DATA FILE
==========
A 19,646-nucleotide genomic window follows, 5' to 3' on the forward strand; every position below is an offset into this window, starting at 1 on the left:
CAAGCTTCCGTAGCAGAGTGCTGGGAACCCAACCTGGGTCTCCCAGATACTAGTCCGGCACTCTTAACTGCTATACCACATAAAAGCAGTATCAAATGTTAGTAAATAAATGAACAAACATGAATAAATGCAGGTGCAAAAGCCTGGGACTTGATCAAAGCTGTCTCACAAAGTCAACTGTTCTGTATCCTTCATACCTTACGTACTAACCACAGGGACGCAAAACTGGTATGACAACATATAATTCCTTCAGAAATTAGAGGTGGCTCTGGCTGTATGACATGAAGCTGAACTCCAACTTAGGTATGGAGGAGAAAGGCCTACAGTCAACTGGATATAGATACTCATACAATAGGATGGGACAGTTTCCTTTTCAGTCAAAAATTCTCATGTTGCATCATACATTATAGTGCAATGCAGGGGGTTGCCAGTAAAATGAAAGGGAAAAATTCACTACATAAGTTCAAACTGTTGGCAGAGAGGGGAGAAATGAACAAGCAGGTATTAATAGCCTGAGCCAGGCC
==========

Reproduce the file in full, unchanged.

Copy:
A 19,646-nucleotide genomic window follows, 5' to 3' on the forward strand; every position below is an offset into this window, starting at 1 on the left:
CAAGCTTCCGTAGCAGAGTGCTGGGAACCCAACCTGGGTCTCCCAGATACTAGTCCGGCACTCTTAACTGCTATACCACATAAAAGCAGTATCAAATGTTAGTAAATAAATGAACAAACATGAATAAATGCAGGTGCAAAAGCCTGGGACTTGATCAAAGCTGTCTCACAAAGTCAACTGTTCTGTATCCTTCATACCTTACGTACTAACCACAGGGACGCAAAACTGGTATGACAACATATAATTCCTTCAGAAATTAGAGGTGGCTCTGGCTGTATGACATGAAGCTGAACTCCAACTTAGGTATGGAGGAGAAAGGCCTACAGTCAACTGGATATAGATACTCATACAATAGGATGGGACAGTTTCCTTTTCAGTCAAAAATTCTCATGTTGCATCATACATTATAGTGCAATGCAGGGGGTTGCCAGTAAAATGAAAGGGAAAAATTCACTACATAAGTTCAAACTGTTGGCAGAGAGGGGAGAAATGAACAAGCAGGTATTAATAGCCTGAGCCAGGCC